Table for Two (Where love will find you). Marla Miniano. 2010. Summit Books, 144p.
Marla Miniano’s comeback title after the successful Every Girl’s Guide Trilogy radiates an ephemeral set-up of a not-so-fairy-tale-like stories of this little thing we all call love. Table for Two is not just a simple compilation of five short stories with titles Fresh,Timeout, All The Best, This Closure, and Table for Two. It actually depicts an uncomplicated setting on how a quiescent table with two chairs witness a variety of love stories–from break-ups to hook-ups, from sad endings to happy beginnings.
Fresh paints a picture of college lovebirds, Mandy and Tristan, who are in the verge of stepping to the closing stages of their relationship. The second, Timeout, accounts the part when Jill, a teacher, accepts the challenge of being “dateless” for a number of months. All the Best shares the peculiar story of how Carl would try to discourage his best friend, Blake, into marrying Vicky. With a very interesting story title, This Closure talks about how hard it is for Lucas to get over Bettina. Lastly, Table for Two revolves around Mandy’s (from the first story, Fresh) shot in finding her one true love somewhere in the cozy, quiet spot of a small coffee shop, maybe in that cozy, quiet table for two spot in a small coffee shop.
On a personal note, This Closure made a very interesting impact to most people who have read it, including me. Mainstreamed romcom flicks and romantic novels often depicts the girl being the one who couldn’t get over a guy, always the girl’s perspective. How she would mope and wallow, and would try to move on. But this succinct tale of Lucas gives its readers a quite distinct point-of-view about how a guy would actually move on from a tragic end of a supposed-to-be blossoming relationship. But mope and wallow first. So girls aren’t the only ones who turns into this sleeping post-break-up downfall. Guys are just more subtle about this part of their lives.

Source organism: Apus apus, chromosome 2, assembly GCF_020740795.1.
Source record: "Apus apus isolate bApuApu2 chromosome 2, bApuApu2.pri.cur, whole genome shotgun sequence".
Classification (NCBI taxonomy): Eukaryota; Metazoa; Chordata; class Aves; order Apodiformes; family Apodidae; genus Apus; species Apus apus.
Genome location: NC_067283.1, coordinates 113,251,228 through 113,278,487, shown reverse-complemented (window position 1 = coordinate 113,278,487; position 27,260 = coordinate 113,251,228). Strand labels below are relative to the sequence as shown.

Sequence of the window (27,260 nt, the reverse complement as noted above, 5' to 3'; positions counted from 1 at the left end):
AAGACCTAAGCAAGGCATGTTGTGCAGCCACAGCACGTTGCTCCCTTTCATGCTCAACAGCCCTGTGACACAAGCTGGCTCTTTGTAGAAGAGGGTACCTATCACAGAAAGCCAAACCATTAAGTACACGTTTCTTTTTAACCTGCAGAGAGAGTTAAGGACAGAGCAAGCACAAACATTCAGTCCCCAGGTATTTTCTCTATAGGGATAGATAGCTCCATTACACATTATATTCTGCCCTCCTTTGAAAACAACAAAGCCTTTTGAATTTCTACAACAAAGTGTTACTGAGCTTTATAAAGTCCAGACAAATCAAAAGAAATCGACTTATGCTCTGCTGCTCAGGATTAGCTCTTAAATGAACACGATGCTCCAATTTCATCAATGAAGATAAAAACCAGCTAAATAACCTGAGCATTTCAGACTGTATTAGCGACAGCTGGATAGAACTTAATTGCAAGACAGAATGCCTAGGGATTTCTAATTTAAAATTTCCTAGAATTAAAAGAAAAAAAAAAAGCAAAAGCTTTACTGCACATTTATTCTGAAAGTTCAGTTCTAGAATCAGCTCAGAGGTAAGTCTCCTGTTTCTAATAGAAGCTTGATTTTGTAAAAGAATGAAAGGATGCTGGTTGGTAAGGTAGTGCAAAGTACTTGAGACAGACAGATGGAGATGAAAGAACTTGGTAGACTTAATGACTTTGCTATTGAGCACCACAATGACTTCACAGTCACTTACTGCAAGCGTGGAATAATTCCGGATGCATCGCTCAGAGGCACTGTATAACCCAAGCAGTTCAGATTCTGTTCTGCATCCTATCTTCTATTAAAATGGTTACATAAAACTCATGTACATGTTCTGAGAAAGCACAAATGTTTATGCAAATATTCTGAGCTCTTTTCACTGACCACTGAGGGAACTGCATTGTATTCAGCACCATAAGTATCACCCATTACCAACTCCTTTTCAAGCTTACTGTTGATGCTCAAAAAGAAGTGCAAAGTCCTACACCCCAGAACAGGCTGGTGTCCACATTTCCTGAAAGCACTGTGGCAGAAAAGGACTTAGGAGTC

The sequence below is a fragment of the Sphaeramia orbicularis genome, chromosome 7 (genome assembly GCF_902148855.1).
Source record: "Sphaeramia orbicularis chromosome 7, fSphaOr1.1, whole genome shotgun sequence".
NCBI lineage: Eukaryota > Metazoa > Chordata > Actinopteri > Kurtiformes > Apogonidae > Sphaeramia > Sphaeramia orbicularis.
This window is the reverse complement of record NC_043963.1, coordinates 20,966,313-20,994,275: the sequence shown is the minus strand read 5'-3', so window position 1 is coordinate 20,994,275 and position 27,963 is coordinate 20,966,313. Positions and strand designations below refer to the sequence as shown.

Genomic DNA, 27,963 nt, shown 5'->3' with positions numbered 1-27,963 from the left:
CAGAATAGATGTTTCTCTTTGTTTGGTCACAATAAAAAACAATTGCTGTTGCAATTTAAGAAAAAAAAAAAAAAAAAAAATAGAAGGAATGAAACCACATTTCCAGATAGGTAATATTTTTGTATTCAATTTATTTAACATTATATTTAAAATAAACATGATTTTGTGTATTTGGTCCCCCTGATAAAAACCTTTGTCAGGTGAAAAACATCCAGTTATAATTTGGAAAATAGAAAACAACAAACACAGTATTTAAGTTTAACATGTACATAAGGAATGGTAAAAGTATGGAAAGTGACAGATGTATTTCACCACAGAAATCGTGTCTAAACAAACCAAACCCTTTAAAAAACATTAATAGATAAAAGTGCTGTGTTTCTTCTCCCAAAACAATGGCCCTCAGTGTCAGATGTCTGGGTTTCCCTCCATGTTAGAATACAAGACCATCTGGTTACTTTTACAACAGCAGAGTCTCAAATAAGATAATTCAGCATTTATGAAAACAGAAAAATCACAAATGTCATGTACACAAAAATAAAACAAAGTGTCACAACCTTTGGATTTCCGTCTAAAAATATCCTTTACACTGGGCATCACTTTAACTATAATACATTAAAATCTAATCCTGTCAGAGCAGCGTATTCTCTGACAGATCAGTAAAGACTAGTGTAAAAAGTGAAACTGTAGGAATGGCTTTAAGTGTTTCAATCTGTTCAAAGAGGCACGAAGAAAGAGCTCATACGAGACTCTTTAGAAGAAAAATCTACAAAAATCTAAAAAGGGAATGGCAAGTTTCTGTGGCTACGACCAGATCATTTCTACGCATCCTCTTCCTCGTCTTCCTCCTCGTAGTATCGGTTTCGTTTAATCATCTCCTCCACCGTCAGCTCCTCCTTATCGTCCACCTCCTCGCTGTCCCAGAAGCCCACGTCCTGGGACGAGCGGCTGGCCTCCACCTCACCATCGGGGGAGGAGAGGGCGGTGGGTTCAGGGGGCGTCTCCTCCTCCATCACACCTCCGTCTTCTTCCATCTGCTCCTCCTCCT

To magnify this, here’s a relatable quote that would stop you from your tracks and would actually shed you some, umm, light:
“…falling in love and trying to make someone fall in love with you and working to stay in love and forcing yourself to fall out of love with someone who will never love you back is much, much more exhausting than being alone.” -LUCAS
Miniano was able to defy the cliches of love stories and romantic getaways. How? By simply illustrating the reality behind crashed relationships, the beauty of hooking up, the significance of tying the knots, the uphill struggle of moving on, and the splendor of second chances and next chapters.
Amusingly, this book is a page turner in its own modest way. Every turn would actually offer you Facebook-status worth of quotable lines and interesting phrases. Each mini tale would give its readers unexpected pangs and sudden smirks while indulging over the words dancing inside the characters’ head.
In general, Table for Two is for people who never fails to believe and fight for love. It’s for someone who have undergone a series of almost-there relationships but never really quite been there. It’s for someone who is about to make the biggest decision of his or her life and actually realize that once you’ve made that move, there should be no stepping back. Finally, it’s for someone who have freshly emerged from a sad separation and is willingly and wholeheartedly open to give love another shot. This book is for someone who loves. Period.